For a fighter primarily known for constant pressure and throwing heat, Cartwright was also getting an interesting number of submission wins, something his SBG teammate Jake Bond has an interesting theory to explain:

“He’s got a mixed finish rate with knockouts and submissions”, Jake told the Cage Warriors camera crew in a recent “Day in the Life” video following Jack Cartwright, “and they’d all be knockouts, but they shoot on him because they feel the power, and no one wants to stand with him. You gotta be brave, or stupid, or both.”

I’m inclined to agree. Speaking to Jack later, he adds to Bond’s statement, and explains why his wrestling chops are mainly used for defence: “that’s what everyone likes isn’t it. I’d rather be a fan favourite than a boring little crotch-hugger”. Looking at how quickly Cartwright earned himself a title shot, it’s hard to fault his logic.

Cage Warriors – Get the Strap

With his boisterous personality, exciting performances and tendency for early wins, Jack’s contract with Cage Warriors was all but assured. Soon enough, he got it, and signed with the promotion to enter their bantamweight tournament to decide the new 125lb king. The belt sat vacant after Welshman Jack Shore left to sign with the UFC. Now, it was on.

As mentioned earlier, Jack fought twice that night. He first took on up-and-comer Scott “Boom Boom” Malone. Malone was 6-1 at the time, his only loss coming from former champ Jack Shore. A tough man to beat to be sure.

Related: Scott Malone: The Fighting Scotsman

An excellent grappler, Malone shot for a rapid takedown attempt 30 seconds in. It was a determined effort that I believe would have taken any other man to the mat, but a lovely sprawl from Cartwright quashed the attempt. After some unsuccessful scrambling around the cage, Malone realised it was going nowhere and disengaged, throwing a cheeky leg kick on the break for good measure. At this point, I don’t know whether he switched off for just a millisecond, or whether you just can’t blink when fighting Cartwright, but within a second of the kick landing, Cartwright had launched a crisp one-two down the pipe, landing on Malone’s chin and sending the Scotsman to the mats.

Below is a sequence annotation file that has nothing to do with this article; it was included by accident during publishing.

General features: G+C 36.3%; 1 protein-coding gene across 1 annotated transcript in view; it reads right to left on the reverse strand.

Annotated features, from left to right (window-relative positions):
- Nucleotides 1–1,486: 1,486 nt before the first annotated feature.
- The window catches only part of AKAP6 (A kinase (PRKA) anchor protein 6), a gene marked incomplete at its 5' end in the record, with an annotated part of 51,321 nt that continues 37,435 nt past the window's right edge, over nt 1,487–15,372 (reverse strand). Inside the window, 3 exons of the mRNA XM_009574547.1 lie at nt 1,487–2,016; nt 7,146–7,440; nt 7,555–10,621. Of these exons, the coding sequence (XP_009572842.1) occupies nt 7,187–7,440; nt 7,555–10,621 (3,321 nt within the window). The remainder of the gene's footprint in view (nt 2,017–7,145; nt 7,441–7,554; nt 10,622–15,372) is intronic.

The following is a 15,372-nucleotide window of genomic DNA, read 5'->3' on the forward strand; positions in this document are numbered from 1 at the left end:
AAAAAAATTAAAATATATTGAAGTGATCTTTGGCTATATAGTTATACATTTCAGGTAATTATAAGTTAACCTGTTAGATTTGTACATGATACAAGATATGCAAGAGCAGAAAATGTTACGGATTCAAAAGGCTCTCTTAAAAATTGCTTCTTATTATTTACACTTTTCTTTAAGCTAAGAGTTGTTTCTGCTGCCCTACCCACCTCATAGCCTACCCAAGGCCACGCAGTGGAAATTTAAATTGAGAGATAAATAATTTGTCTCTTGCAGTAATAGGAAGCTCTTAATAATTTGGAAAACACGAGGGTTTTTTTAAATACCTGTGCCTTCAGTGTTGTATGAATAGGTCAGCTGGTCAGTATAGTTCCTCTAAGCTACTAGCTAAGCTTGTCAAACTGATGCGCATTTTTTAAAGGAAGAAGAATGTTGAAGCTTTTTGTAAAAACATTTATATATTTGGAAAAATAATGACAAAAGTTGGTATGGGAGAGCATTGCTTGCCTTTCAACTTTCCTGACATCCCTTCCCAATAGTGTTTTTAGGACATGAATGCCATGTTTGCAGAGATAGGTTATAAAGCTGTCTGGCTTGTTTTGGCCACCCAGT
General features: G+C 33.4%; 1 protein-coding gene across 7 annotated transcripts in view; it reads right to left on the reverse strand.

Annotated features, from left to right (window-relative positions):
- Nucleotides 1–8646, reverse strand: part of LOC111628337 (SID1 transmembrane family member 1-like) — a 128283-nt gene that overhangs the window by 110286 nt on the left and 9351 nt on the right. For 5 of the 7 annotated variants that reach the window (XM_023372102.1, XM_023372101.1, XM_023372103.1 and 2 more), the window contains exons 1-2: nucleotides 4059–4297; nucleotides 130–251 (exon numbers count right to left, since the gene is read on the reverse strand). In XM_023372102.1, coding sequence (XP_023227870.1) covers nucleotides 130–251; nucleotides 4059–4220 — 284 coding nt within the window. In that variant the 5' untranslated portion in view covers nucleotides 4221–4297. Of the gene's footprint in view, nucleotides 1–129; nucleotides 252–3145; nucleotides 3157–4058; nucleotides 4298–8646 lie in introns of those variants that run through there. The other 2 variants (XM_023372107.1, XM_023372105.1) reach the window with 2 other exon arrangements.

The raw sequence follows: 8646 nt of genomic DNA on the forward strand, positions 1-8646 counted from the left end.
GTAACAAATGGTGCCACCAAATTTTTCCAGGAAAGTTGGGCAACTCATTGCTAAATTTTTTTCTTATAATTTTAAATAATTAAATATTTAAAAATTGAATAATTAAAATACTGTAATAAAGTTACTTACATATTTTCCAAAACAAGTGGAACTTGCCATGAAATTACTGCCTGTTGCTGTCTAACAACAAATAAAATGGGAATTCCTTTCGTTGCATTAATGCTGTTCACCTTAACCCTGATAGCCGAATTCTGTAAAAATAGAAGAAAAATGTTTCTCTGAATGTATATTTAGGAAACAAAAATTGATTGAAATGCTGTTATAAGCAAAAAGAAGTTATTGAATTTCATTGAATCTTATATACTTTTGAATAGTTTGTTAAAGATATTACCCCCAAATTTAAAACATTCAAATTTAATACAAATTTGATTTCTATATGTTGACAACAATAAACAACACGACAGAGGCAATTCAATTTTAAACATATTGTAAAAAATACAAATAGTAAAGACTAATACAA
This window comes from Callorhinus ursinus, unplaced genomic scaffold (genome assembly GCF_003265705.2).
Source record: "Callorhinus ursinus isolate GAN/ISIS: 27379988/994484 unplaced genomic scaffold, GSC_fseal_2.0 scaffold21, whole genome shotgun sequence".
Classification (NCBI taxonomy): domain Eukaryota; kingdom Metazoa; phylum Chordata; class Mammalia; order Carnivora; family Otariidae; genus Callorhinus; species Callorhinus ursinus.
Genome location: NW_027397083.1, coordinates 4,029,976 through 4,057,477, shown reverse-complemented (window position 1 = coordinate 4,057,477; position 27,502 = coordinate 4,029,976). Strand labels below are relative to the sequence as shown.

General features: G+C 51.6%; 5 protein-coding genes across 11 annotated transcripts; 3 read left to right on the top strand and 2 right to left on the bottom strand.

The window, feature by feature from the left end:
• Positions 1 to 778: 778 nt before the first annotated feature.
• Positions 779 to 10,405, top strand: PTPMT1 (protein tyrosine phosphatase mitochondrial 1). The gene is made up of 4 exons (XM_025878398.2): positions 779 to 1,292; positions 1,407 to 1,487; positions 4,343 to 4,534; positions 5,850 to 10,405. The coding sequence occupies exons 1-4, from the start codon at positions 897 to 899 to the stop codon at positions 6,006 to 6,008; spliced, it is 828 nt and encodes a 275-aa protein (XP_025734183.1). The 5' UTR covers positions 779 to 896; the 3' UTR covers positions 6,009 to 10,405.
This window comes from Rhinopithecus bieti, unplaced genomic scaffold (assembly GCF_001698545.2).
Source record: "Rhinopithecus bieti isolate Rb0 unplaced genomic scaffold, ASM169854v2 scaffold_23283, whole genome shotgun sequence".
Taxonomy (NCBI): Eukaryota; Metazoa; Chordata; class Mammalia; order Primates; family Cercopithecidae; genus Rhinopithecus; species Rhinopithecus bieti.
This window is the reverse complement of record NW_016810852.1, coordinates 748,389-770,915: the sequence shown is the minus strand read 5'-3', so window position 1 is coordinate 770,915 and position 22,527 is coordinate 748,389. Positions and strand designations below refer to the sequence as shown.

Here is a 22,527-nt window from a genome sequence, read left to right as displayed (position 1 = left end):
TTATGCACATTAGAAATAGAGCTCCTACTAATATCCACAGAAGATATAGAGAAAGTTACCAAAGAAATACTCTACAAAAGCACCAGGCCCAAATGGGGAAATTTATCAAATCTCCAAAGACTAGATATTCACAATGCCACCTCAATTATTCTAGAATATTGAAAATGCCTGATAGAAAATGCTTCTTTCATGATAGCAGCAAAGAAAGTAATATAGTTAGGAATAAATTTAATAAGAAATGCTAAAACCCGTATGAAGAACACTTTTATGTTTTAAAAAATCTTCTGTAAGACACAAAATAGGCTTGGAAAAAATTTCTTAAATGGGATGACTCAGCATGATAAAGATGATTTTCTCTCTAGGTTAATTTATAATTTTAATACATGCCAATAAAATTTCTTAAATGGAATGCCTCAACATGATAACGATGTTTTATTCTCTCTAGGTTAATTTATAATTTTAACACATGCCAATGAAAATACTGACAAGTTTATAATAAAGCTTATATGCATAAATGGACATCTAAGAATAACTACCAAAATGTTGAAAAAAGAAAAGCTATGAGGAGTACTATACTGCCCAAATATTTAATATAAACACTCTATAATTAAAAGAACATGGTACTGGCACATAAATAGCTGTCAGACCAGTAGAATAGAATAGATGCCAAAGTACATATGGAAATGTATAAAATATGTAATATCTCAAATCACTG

Cartwright seized the opportunity and pounced on Malone, tying him up in a couple of quick-fire submission attempts. To Scott’s credit, his crafty grappling enabled him to survive and rise to his feet again, but at this point it was all academic. Cartwright was ready, and as soon as Malone threw another shot, Jack again countered beautifully with another one-two. Just like that, his first fight of the night was over. With another first-round finish, Cartwright proceeded to his next fight with zero damage taken, barely out of breath.

Moving onto the finals, the Mancunian now had Marko Kovacevic (5-0) in front of him, after Marko won his first of the night in a dominating three-round performance against Josh “Crazy Horse” Reed. You’re probably sick of hearing this by now, but yes, Cartwright knocked the man out in the first round, in under two minutes, no less. This unassuming lad from Manchester was now the undisputed Cage Warriors bantamweight champion, with less than 15 minutes of cage-time to show for it. He made it look easy.

The Reign

Jack’s dream, like many a European fighter, is to one day sign that fabled UFC contract. But until that happened, all that was now left to do was defend his belt and wait for the call. Jack’s first title defence was against Manuel Bilic on the 7th of March this year. This would be Cage Warriors’ final event before the pandemic halted us all in our tracks. In an interesting change of pace for the first round finish artist, the fight went the full 25-minute distance. It remained a dominant performance for the champ, but credit must be given to Bilic for eating everything Cartwright threw at him and staying in the fight. If there were any questions about Cartwright’s gas tank, since the guy hadn’t seen past the second round since amateur, consider them answered.

And now, we’re up to date. Jack Cartwright will next fight Gerardo Fanny, also 8-0, scheduled for Cage Warriors’ upcoming return to action in their trilogy series of fights this month. Seeing how many top prospects the UFC adopts from Cage Warriors, I don’t imagine it will be long before Cartwright joins Dana White’s army if he comes out on top again later this month. And with his unfiltered attitude and electric performances, I for one can’t wait to see him mix it up with some of the top bantamweights in the world.